Nick Fiori and Connor Pratt (Egg Invitational photo)
By Allen Freeman of Northeast Ohio Golf
After a sizzling Better Ball 66 and a Chapman 67 on Monday at their home club of Sand Ridge, members Nick Fiori and Connor Pratt held a four shot lead over two teams heading into Tuesday morning’s final round Four-Ball session.
But on a big-boy course like Sand Ridge, against tournament-tough players like Jimmy Wild, Ryan Stefanski, Chris Okeson and Rob Schustrich, “four shots in a Four-Ball ain’t nothin’.”
It was Okeson and Schustrich who first put pressure on Fiori and Pratt. Playing alongside the leaders, both teams turned at 2-under par on the front side and the four-shot cushion remained after nine.
But by the time that lead group reached the par-5 14th tee, Okeson and Schustrich had cut that lead down to two shots.
After tee shots and layups, Okeson, Schustrich and Fiori all had wedge in their hand looking for birdie at 14. Pratt had blown his tee shot way right — but way long as well — and he decided to take on the swamp protecting the green with his second. The play worked, as Pratt’s mid-iron found the putting surface.
The other three players in the lead group hit pedestrian wedges (being nice here), leaving long birdie putts. But then Okeson did the unexpected:
…he buried his 35-footer for birdie to close the gap to a single shot!
After Fiori missed his birdie effort, Pratt did what tournament winners do: he returned the Okeson favor by sinking his eagle opportunity from 18 feet, putting an exclamation point on it with a fist pump. The lead was back up to three shots.
At least, within the group.
In the group just ahead, Wild and Stefanski were making an even bigger charge. Just before Pratt’s eagle, Stefanski made a tap-in birdie the 14th after hitting the green in two. The pair then took turns making birdie at the short par-4 15th and the difficult dogleg par-4 16th to cut the gap down to two, at a scorching 6-under par through 16 holes on the day.
Both teams in the final group made pars at 15 and 16, albeit with good looks at birdie.
Then all three teams made par at the long par-3 17th (although Stefanski left his free-run birdie just short in the jaws).
So the tournament would come down to the par-5 finishing hole, which was playing short: downhill and dead downwind.
Could one of the chasers make an eagle to catch?
Would Fiori and Pratt make birdie to close the door?
Well, no, surprisingly. None of that. Instead, it was 20 minutes of some oddball drama.
Stefanski sent his tee shot on 18 way right, bouncing off a tree back toward him in the rough. A 3-metal hack from a heavy lie to the greenside rough, an indifferent pitch to the green, and two putts gave him a par.
Wild found the left fairway bunker off the tee, hit an approach iron to the front up-slope of the green, left his eagle attempt well short, then converted the five footer for birdie. Not the eagle they truly needed, but a 7-under par 65 Four-Ball day nonetheless.
Then it was the leader’s turn from the 18th tee. So Pratt and Fiori did what young, strong golfers do: they hit bombs down the 18th fairway. Far, far down the fairway.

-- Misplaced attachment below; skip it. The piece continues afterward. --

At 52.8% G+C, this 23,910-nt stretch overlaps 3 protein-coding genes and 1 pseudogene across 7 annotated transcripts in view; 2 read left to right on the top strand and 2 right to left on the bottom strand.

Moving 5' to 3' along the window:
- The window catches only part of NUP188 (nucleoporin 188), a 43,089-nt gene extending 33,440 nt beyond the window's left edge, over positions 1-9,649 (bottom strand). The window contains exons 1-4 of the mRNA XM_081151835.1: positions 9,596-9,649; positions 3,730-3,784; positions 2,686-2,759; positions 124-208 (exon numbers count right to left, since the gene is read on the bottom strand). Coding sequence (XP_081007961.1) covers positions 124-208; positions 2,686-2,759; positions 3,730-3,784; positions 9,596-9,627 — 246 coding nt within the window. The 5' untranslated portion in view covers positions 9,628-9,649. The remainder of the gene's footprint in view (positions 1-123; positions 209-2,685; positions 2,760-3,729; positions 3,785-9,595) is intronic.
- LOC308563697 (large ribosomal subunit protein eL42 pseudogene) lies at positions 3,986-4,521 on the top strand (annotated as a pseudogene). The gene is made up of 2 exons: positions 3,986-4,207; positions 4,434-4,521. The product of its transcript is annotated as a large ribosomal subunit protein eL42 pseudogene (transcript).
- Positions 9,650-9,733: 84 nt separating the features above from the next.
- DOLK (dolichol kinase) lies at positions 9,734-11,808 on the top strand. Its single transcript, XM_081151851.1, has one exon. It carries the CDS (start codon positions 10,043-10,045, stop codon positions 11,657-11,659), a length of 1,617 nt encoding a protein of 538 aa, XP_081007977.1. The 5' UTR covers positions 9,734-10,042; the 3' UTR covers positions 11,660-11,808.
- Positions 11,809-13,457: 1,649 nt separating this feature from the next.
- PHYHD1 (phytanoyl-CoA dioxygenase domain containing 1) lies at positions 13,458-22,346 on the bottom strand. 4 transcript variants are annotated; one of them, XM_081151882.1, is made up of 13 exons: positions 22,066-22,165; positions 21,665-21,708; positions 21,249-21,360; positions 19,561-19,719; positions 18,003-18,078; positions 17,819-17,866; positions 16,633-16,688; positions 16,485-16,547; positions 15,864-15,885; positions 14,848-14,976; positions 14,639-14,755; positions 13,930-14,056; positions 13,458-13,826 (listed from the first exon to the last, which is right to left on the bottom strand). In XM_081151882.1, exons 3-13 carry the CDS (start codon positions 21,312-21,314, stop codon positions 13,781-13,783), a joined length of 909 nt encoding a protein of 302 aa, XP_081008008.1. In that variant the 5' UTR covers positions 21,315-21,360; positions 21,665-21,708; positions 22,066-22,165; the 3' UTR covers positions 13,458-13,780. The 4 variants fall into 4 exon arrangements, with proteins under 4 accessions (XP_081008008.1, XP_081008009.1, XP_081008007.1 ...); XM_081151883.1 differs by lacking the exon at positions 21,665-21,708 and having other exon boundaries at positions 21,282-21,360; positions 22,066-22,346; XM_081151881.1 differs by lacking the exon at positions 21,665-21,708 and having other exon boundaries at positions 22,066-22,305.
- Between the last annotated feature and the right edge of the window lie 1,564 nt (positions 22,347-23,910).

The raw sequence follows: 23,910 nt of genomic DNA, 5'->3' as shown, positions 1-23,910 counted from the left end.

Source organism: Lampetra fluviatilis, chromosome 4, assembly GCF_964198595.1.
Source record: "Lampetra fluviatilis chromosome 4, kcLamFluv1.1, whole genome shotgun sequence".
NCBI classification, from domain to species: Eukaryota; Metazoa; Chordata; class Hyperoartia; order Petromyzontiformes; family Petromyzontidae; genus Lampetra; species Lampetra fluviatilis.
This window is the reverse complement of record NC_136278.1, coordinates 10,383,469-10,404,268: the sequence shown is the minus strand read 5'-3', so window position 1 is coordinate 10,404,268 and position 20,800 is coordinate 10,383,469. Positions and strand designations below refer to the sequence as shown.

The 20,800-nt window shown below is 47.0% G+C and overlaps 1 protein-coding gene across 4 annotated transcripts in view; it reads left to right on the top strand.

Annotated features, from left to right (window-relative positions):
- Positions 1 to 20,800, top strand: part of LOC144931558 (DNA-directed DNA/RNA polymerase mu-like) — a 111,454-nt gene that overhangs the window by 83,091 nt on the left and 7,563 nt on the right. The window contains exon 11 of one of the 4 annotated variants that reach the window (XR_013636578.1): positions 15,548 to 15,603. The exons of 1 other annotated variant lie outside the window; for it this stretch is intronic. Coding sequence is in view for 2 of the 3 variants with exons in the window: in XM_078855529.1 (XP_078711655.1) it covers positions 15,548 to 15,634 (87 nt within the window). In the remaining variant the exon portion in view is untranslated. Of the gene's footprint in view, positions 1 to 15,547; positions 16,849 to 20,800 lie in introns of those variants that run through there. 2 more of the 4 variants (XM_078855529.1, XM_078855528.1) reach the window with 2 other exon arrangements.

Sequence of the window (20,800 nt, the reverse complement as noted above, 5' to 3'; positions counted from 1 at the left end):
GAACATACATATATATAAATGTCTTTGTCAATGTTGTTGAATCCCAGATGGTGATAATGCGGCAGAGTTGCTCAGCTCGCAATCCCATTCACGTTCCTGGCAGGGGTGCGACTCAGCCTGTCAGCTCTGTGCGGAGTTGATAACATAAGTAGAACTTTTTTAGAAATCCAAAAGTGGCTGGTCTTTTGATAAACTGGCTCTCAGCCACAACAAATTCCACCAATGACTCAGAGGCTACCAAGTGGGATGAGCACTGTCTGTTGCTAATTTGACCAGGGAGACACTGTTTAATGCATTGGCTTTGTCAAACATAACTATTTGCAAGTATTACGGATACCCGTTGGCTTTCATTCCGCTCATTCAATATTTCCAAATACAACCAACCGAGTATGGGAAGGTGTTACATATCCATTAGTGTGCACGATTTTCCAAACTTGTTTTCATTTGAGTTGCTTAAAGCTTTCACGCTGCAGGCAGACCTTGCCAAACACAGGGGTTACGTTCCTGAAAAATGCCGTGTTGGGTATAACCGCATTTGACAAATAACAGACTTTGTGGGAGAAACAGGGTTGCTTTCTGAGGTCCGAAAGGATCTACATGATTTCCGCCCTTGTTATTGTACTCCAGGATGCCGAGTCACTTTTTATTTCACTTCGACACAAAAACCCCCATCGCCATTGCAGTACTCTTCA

On the 570-yard finishing hole, Fiori had a 9-iron remaining to the par-5 from the first cut. Pratt had a gap wedge in from the fairway. They held a one-shot lead over Wild and Stefanski and a three shot lead over Okeson and Shustrich, so the tournament looked to be over. Easy two-putt birdie at the worst, right?
Fiori found the green with his 9-iron, about 20 feet above the hole.
Then Pratt missed the green short-left with his gap wedge. A chip with too much zip on it gave Pratt a birdie putt of 12 feet, which he missed. Chapped, he then swiped in the par putt from a strong 4-feet without any read at all.
Fiori ran his eagle putt well past, then missed the birdie putt coming back. So the Pratt/Fiori team had to settle for par from a buck-fifty on the finishing par-5. While a disappointing way to close, the par was all they needed to secure a one shot victory.
Okeson got his bunker shot up-and-down on the 18th hole to secure third place, two shots behind the champs and a shot behind Wild and Stefanski.
Fourth place was secured by another Sand Ridge member, Damian Rhodes, and his partner, First Tee of Akron Director Jeff O’Brien. Rhodes and O’Brien matched the low score of Tuesday’s Four-Ball round with a 65 of their own, highlighted by an eagle-2 hole-out by O’Brien on the par-4 11th (skin!).
View results for The Egg Invitational
ABOUT THE The Egg Invitational
The Egg Invitational is a two-day 54 hole scratch
Four-Ball event. 36 Holes are slated for the first day
of competition with a shotgun start and 18 holes of
play on the final day. The Egg aims to bring together
players from the nation’s finest facilities for two
days of great golf and camaraderie.
The host course is a Tom Fazio design ranked as
as #52 on Golf Digest’s America’s 100 Greatest
Courses. Situated in the foothills of the
Appalachian Mountains, the course has hosted the
Championship and NCAA
Division I Men’s Central Regional, and features
countryside, dramatic elevation changes, unique
wetlands, and a plentiful mix of mature woods.
On-site lodging is available upon request.
View Complete Tournament Information